Fourth, and this is a connected point, we need to be internationalist in our understanding of the world. Seeing things only from our own perspective – as I fear some in the Pentagon and the White House tend to – simply won’t do. In a new world reality, where there is one totally dominant superpower, it is vital for all nations that there is a proper set of international rules, and a proper authority to safeguard them. Never in our history has the United Nations been more important, as the framework within which a rules-based approach to international action can happen. Rebuilding the dented authority of the United Nations, and securing the support of the United States for doing so, is the most important global task we have. Our own Prime Minister has, I believe, a particularly important part to play in achieving this.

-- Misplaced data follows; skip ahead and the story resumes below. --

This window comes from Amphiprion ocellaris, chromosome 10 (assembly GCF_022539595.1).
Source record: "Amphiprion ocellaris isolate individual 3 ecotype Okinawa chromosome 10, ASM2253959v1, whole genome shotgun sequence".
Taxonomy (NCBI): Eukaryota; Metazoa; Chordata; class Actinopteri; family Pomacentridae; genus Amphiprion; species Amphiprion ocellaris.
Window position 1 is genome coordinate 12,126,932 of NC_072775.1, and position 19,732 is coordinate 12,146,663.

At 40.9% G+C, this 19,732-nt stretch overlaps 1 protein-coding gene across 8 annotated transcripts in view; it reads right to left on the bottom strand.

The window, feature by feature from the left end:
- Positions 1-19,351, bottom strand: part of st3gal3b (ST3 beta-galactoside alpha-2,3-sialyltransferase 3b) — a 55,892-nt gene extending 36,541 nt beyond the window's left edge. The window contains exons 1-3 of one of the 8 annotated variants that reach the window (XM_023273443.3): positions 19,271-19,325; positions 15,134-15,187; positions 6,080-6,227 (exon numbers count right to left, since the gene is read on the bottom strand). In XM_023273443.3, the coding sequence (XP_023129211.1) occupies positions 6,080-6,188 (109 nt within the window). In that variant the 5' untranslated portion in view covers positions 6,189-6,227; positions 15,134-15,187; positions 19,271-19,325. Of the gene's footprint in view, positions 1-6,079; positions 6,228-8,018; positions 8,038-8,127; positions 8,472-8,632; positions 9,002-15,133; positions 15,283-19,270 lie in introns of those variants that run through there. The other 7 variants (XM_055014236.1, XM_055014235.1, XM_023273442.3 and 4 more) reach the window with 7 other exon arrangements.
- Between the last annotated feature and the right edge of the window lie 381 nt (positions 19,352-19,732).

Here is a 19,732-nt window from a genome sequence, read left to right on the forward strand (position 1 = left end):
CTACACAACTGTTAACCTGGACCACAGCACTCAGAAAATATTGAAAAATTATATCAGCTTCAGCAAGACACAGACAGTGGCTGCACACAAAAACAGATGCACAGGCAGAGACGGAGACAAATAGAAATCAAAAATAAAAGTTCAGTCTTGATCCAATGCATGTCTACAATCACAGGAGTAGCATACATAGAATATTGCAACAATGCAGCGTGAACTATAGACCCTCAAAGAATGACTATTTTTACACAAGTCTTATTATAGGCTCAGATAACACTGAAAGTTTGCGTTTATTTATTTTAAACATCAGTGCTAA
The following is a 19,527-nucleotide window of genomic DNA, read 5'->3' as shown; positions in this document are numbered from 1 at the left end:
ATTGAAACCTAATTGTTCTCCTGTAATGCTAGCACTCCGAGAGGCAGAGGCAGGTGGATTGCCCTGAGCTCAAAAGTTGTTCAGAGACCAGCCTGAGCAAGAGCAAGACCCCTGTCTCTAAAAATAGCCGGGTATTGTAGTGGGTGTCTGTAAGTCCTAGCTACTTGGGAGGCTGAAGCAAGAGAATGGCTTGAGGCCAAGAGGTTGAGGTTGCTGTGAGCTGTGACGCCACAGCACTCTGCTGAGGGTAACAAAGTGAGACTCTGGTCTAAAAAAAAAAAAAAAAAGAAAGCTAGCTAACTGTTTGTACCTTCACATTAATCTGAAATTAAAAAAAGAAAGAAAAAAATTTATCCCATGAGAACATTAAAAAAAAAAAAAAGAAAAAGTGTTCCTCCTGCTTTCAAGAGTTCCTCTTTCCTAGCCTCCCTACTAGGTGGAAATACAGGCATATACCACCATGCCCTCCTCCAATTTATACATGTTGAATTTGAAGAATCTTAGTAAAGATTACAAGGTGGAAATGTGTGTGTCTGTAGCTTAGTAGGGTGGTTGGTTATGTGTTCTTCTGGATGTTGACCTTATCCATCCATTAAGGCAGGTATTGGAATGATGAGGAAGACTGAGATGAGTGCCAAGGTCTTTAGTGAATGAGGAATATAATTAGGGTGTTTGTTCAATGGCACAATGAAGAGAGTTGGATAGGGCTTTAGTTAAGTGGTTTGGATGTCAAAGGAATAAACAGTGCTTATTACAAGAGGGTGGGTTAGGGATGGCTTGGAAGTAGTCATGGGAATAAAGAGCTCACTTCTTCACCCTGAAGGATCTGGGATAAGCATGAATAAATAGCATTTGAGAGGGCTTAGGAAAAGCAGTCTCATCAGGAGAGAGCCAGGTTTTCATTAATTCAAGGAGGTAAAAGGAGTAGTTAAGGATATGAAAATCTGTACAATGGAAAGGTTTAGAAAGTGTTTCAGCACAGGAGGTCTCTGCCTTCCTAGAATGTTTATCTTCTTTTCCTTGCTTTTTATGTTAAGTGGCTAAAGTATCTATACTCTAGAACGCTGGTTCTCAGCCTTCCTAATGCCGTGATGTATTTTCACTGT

Fifth, we believe that we are all as human beings of equal worth in the eyes of God. That means, surely, that we must work to achieve an inclusive society, party, and church. I remember a story I was once told of a black man in the Deep South of America, who tried to go into a church to worship God. At the door a burly red-neck farmer stopped him, and said, "You can’t come in here. It’s not for the likes of you." So the black man went sorrowfully down the steps. And halfway down God said to him, "Why are you so sad, my son?" "Well, Lord," he said, "I wanted to go into the church to worship you and they wouldn’t let me in." "Don’t worry," said God, "I’ve been trying to get in for years and they won’t let me in either".